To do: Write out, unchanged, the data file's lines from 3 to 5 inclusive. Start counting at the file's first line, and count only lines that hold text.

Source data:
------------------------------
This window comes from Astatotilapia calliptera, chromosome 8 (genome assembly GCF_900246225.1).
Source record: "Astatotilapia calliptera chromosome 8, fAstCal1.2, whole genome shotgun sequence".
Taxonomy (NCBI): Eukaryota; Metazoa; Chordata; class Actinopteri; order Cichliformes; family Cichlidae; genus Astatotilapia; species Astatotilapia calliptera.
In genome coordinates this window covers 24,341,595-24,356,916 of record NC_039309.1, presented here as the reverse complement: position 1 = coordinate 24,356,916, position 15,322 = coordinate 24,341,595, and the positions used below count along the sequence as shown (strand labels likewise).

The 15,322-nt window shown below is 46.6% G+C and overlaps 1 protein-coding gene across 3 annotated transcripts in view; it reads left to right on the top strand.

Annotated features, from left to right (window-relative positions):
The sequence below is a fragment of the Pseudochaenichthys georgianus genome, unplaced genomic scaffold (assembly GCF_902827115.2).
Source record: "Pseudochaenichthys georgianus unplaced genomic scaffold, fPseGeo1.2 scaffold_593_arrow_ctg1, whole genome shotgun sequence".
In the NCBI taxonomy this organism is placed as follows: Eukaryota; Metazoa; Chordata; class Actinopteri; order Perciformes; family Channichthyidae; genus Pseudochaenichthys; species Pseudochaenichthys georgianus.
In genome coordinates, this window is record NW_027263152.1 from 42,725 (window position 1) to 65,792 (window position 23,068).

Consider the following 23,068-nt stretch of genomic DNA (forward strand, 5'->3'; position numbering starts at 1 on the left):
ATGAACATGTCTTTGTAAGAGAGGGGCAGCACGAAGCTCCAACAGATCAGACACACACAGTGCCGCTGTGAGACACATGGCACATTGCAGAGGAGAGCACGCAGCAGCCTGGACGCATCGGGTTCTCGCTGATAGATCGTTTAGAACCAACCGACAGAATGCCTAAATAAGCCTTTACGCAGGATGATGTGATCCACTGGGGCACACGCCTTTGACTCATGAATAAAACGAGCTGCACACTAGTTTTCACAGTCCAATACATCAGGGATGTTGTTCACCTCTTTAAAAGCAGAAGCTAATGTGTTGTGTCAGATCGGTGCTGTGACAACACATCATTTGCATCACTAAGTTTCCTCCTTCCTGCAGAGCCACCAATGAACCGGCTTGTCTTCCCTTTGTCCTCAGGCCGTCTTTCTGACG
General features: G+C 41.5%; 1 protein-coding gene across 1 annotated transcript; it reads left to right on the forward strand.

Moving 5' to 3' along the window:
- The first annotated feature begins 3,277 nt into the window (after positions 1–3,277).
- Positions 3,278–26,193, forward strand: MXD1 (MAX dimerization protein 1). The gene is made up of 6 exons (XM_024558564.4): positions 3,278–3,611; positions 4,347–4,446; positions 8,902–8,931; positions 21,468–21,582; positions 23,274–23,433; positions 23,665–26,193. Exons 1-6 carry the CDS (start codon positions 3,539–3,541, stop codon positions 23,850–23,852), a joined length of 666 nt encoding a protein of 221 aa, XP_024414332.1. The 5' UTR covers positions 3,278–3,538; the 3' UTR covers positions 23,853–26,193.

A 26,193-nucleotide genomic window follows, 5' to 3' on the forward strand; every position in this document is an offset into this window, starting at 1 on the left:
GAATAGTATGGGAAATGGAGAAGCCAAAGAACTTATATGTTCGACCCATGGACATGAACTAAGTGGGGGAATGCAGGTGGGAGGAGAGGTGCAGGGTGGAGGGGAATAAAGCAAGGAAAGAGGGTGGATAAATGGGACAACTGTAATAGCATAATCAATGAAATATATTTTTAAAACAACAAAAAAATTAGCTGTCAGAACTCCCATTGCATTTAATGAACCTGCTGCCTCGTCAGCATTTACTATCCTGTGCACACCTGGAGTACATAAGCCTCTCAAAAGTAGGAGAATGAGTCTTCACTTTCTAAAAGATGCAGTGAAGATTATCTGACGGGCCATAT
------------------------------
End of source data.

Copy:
Taxonomy (NCBI): Eukaryota; Metazoa; Chordata; class Actinopteri; order Cichliformes; family Cichlidae; genus Astatotilapia; species Astatotilapia calliptera.
In genome coordinates this window covers 24,341,595-24,356,916 of record NC_039309.1, presented here as the reverse complement: position 1 = coordinate 24,356,916, position 15,322 = coordinate 24,341,595, and the positions used below count along the sequence as shown (strand labels likewise).

The 15,322-nt window shown below is 46.6% G+C and overlaps 1 protein-coding gene across 3 annotated transcripts in view; it reads left to right on the top strand.